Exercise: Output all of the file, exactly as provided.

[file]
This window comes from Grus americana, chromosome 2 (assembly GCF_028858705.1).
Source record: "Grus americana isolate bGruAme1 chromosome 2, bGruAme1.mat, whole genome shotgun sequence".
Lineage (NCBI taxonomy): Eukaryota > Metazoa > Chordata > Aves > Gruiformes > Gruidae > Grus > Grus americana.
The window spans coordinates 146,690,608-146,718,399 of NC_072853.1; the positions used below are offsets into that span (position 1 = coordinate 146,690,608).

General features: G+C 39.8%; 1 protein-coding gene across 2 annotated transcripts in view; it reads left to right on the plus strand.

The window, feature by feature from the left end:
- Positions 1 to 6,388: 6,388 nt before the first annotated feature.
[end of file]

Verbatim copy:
This window comes from Grus americana, chromosome 2 (assembly GCF_028858705.1).
Source record: "Grus americana isolate bGruAme1 chromosome 2, bGruAme1.mat, whole genome shotgun sequence".
Lineage (NCBI taxonomy): Eukaryota > Metazoa > Chordata > Aves > Gruiformes > Gruidae > Grus > Grus americana.
The window spans coordinates 146,690,608-146,718,399 of NC_072853.1; the positions used below are offsets into that span (position 1 = coordinate 146,690,608).

General features: G+C 39.8%; 1 protein-coding gene across 2 annotated transcripts in view; it reads left to right on the plus strand.

The window, feature by feature from the left end:
- Positions 1 to 6,388: 6,388 nt before the first annotated feature.